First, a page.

Boot Barn CEO Says Highest-Priced Items Are Top-Sellers, Despite Inflation

Boot Barn said it is not seeing consumers trade down to cheaper items or brands, even amid inflation pressures and a general trend of cutting discretionary purchases.

At the Goldman Sachs 30th Annual Global Retailing Conference on Wednesday, the Western boot retailer’s CEO and president Jim Conroy said his “customer is pretty solid” and that the chain has strong momentum heading into the rodeo season in February and March.

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“The trade-up, trade down part of our equation has bucked conventional wisdom a little bit,” said Conroy. “Some of our best-selling categories are higher price points. And I know that flies in the face of what a lot of other folks are calling out.”

He gave the example of men’s exotic skin cowboy boots, the retailer’s most expensive item in stores, which he said is likely one of the retailer’s “highest growth businesses.”

“We haven’t seen a significant trade down in price point,” he said.

Conroy also noted that a large chunk of the retailer’s business is non-discretionary, which also helps keep sales stable. In addition to the retailer’s large functional work boot and apparel selection, Conroy sees men’s Western boots and apparel as similarly functional and necessary for many working people.

“While some people believe that is something that is discretionary, for most of our core customers, they’re wearing denim and cowboy boots and cowboy hats because they’re working outside, they’re working with horses, they’re working in agriculture, in the oil industry,” Conroy said. “And while we call the product Western, they view it as part of their work uniform.”

Boot Barn is also trying to acquire new buyers outside the purely Western consumer as it looks to reach a “more country casual lifestyle outdoor customer,” Conroy said.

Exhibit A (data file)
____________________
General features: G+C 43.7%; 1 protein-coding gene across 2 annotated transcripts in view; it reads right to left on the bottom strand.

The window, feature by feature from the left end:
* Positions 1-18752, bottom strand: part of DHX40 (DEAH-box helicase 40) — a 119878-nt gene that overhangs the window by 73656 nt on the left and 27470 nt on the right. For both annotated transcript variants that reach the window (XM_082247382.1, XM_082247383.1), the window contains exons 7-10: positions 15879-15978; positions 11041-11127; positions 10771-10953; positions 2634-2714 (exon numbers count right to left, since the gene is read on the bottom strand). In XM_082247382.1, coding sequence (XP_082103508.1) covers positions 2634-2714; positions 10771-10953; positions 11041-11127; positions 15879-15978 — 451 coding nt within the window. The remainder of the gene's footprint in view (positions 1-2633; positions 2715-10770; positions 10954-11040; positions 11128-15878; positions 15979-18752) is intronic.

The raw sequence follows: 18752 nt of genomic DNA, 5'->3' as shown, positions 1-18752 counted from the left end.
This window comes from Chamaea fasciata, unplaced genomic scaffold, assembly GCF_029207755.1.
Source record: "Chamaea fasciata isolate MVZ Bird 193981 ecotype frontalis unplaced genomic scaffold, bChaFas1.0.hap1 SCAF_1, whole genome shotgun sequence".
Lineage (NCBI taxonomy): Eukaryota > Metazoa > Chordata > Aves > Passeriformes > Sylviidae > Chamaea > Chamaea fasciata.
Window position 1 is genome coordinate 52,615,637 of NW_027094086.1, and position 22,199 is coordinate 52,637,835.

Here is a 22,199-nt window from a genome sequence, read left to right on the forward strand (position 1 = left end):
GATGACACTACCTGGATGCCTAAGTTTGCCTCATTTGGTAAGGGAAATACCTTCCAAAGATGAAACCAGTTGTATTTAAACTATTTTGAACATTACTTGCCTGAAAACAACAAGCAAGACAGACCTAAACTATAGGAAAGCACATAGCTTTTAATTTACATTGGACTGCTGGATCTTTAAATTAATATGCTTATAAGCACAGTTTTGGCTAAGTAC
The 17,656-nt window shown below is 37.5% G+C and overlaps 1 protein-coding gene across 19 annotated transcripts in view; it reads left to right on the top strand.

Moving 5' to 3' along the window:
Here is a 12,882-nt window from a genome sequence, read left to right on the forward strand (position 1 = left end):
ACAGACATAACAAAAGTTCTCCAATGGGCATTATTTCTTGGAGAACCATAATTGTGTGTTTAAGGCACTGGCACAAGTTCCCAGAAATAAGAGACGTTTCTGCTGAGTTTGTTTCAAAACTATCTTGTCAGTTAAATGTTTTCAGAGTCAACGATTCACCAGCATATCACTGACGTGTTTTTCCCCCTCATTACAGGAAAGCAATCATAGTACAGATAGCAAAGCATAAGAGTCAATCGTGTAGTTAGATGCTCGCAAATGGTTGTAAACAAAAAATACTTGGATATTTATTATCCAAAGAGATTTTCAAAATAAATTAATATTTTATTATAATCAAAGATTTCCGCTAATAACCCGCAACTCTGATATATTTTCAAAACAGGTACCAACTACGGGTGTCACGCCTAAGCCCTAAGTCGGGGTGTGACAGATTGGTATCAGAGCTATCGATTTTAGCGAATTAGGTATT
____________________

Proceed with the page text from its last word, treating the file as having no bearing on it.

“While that has provided some growth over the last couple of years, we think we’re just getting started in inviting that customer into the Boot Barn brand,” Conroy said.

In the first quarter of fiscal year 2024, Boot Barn reported net sales of $383.7 million, an increase of 4.9 percent over the same time last year, and ahead of the company’s expected sales target between $357 million to $364 million, for a decline of between 2.4 percent and 0.5 percent. Net income was $34.3 million, with diluted earnings per share of $1.13, ahead of expectations outlined by the company that was looking for EPS of between 79 cents and 85 cents. Same store sales grew 2.9 percent and exclusive brand penetration grew to 38 percent in Q1.

At the time, Conroy said the better-than-expected results were due to a “steadily improving retail store” sales trend, which became positive in June and persisted through July.

Boot Barn updated its full-year guidance and now expects to achieve total sales of between $1.715 billion and $1.748 billion in fiscal year 2024, which would represent growth of between 3.5 percent and 5.5 percent over the prior year. Net income is expected to be between $154.2 million and $163.4 million, with net income per diluted share of between $5.05 and $5.35.

In general, the Irvine, Calif.-based company has been lauded by analysts due to its expanding store count, exclusive brands and surge in women’s Western boots. Boot Barn expects to open 52 new stores in fiscal year 2024.

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